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Judge Resigns After Posting Controversial Statements About Confederate Monuments

By William Vogeler, Esq. on August 23, 2017 | Last updated on March 21, 2019

Which of the following controversial posts about Confederate monuments made Judge James Hinkle abruptly resign?

A. "The nut cases tearing down monuments are equivalent to ISIS destroying history."

B. "It looks like all the snowflakes have no concept of history. It is what it is. Get over it and move on."

C. Observing that Confederate monuments have the rear ends of horses facing north, he wrote: "PERFECT."

The correct answer is "none of the above." Hinkle, a 14-year veteran of the Gwinnett County court and former Georgia mayor, told the Atlanta Journal-Constitution he didn't "see anything controversial" about his posts.

Resignation Accepted

Hinkle did not apologize for his Facebook comments, but he resigned the day after Chief Magistrate Kristina Hammer Blum suspended him.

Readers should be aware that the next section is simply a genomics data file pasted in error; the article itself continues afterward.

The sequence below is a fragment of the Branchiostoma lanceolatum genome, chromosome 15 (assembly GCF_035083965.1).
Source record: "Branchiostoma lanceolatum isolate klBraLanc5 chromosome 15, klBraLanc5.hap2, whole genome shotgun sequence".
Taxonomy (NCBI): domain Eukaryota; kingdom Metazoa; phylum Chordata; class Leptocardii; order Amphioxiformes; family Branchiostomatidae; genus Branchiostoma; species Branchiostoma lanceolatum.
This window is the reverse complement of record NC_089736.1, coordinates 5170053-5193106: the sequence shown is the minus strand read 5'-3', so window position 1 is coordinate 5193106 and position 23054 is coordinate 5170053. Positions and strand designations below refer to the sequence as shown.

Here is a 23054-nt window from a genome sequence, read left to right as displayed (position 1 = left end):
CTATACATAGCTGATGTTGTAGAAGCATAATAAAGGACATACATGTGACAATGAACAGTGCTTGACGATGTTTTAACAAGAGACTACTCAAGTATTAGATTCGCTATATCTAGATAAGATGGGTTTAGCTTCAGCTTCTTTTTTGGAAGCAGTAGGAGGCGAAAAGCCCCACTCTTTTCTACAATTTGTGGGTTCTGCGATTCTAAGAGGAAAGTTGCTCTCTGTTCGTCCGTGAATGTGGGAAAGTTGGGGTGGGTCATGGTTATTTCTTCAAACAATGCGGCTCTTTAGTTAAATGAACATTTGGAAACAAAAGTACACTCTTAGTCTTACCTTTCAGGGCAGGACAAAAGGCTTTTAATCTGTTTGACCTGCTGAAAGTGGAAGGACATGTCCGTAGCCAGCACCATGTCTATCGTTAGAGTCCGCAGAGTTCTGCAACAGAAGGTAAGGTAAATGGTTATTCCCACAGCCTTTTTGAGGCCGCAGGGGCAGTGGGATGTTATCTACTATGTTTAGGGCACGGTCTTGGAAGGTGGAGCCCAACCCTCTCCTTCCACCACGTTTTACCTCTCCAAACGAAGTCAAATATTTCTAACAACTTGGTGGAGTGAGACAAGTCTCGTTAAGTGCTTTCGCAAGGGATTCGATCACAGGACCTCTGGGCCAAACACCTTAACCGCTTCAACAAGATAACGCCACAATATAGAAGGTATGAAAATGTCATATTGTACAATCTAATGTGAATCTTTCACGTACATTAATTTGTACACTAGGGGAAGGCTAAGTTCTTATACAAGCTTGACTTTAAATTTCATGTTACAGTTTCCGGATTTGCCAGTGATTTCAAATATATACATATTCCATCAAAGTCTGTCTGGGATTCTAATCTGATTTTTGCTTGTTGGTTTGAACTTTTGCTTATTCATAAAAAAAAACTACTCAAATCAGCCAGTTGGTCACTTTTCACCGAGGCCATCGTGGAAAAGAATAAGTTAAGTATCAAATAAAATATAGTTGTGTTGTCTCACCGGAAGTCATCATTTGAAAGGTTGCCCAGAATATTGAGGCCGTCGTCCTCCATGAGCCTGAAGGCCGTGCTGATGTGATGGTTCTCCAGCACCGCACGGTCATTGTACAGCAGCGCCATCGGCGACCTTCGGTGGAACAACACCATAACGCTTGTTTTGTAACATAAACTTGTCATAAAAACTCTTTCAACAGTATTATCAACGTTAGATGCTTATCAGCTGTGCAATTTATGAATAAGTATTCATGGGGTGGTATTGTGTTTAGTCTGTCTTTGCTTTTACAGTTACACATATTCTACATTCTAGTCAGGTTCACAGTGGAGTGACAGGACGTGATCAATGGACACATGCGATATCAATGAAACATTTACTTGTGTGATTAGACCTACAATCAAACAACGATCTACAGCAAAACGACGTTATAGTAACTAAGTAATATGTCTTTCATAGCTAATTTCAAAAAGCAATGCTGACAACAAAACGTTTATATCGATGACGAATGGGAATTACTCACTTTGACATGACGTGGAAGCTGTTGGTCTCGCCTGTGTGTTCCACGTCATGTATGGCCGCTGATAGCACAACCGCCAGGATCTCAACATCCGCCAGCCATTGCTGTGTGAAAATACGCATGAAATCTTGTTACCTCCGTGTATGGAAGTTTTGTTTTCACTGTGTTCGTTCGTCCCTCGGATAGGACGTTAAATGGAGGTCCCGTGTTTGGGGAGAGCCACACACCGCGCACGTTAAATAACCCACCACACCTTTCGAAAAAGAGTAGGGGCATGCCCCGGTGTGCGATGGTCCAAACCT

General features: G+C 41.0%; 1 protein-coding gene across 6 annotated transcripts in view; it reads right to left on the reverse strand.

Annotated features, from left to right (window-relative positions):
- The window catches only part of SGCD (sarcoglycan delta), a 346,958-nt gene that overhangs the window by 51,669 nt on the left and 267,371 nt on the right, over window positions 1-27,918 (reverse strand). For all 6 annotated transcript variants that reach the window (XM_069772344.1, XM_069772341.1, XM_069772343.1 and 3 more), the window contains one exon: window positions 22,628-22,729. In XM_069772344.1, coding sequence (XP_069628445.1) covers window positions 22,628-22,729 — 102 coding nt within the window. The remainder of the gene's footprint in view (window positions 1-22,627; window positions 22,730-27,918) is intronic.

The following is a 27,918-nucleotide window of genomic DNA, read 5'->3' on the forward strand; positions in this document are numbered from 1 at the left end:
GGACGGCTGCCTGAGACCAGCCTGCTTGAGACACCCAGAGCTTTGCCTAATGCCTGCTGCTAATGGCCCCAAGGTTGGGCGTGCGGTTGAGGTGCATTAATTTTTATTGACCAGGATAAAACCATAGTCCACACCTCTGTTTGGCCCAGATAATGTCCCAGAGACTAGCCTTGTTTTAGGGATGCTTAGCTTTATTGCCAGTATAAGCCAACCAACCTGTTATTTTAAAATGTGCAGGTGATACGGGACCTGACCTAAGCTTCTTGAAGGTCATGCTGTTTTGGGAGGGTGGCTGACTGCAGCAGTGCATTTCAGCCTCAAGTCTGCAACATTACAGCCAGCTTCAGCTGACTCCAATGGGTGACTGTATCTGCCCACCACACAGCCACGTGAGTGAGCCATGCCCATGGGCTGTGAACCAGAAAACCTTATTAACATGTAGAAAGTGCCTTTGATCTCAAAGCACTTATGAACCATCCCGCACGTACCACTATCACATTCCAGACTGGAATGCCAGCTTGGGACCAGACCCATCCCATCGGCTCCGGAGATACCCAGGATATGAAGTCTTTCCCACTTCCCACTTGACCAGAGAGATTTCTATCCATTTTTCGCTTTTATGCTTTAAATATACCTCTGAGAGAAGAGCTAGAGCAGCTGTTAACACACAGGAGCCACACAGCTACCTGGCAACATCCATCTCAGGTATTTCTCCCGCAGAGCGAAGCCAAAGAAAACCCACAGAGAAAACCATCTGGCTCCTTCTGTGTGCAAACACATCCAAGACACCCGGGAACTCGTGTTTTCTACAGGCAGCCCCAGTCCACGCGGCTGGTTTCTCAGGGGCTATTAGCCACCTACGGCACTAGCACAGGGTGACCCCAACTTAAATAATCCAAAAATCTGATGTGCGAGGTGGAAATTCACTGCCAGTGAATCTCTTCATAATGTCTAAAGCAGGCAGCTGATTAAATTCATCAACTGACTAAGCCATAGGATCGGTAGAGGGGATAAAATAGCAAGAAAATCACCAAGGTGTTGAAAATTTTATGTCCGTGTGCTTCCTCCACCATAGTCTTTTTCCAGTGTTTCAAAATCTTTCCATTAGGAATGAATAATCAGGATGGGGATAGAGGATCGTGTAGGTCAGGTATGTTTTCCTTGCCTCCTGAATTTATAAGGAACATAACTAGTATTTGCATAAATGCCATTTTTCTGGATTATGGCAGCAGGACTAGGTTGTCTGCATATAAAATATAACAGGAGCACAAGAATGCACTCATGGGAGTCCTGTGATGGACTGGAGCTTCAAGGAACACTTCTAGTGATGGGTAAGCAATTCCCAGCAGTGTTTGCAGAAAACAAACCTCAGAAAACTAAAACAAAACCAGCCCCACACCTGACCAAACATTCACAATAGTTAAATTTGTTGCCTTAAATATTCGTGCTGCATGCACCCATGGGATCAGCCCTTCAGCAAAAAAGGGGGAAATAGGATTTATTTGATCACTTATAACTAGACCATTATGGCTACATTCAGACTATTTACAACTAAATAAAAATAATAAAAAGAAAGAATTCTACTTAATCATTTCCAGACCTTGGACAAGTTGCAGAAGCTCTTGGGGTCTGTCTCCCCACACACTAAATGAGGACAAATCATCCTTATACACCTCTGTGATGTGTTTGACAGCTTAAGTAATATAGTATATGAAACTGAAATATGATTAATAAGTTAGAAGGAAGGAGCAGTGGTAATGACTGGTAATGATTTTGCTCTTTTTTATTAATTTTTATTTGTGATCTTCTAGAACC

"My decision to accept Judge Hinkle's resignation is not a comment on his personal opinions; he is entitled to those," Blum said. "While, thankfully, our Constitution protects the right of all citizens to express their opinions, Judges are held to a more stringent standard by the Judicial Canons."

Blum said Hinkle had served the court dutifully, dedicating his life to public service as a former mayor and Marine.

"However, he has acknowledged that his statements on social media have disrupted the mission of this Court, which is to provide justice for all," she said.

Judicial Canons

Georgia Judicial Canons, Rule 1.2, provides that judges have a duty to promote public confidence in the judiciary. It says:

"Judges shall act at all times in a manner that promotes public confidence in the independence, integrity and impartiality of the judiciary."

Hinkle resigned because of his judicial ethics, while other prominent public officials continue to denounce the removal of Confederate monuments. President Trump called the removal of "our beautiful statues and monuments" in Charlottesville, Virginia, "so foolish."

He also blamed "both sides" for the violence by white supremacists who protested the removal of a statue of Confederate Gen. Robert E. Lee. An alleged Nazi fanatic was charged with murder after he plowed his car into a crowd of counter-protesters there, killing Heather Heyer and injuring 19 others.

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